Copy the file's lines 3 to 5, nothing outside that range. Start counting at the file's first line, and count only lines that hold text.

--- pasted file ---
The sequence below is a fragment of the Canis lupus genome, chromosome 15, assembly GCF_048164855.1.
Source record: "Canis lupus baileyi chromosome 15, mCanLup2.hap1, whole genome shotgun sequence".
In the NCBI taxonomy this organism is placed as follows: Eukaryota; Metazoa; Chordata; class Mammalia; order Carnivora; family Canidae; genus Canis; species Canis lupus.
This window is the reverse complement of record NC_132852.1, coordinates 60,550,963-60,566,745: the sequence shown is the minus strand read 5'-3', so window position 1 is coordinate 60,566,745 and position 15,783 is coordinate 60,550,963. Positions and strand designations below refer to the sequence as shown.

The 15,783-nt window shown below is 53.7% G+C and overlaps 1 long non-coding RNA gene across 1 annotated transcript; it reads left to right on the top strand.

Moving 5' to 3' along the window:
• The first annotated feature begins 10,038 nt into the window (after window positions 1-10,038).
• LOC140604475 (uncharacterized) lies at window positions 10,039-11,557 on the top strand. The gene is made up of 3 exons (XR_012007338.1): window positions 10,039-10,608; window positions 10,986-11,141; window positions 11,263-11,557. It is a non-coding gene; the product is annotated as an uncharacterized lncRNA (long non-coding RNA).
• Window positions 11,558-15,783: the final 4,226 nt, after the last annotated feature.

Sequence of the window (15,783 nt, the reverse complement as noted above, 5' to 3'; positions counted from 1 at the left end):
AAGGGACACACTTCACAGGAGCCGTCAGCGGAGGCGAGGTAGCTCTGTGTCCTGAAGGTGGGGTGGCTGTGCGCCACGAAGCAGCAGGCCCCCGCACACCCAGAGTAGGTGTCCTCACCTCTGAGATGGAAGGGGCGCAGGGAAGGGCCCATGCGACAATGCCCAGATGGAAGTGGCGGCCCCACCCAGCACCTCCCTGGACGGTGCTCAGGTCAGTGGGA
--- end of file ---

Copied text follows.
In the NCBI taxonomy this organism is placed as follows: Eukaryota; Metazoa; Chordata; class Mammalia; order Carnivora; family Canidae; genus Canis; species Canis lupus.
This window is the reverse complement of record NC_132852.1, coordinates 60,550,963-60,566,745: the sequence shown is the minus strand read 5'-3', so window position 1 is coordinate 60,566,745 and position 15,783 is coordinate 60,550,963. Positions and strand designations below refer to the sequence as shown.

The 15,783-nt window shown below is 53.7% G+C and overlaps 1 long non-coding RNA gene across 1 annotated transcript; it reads left to right on the top strand.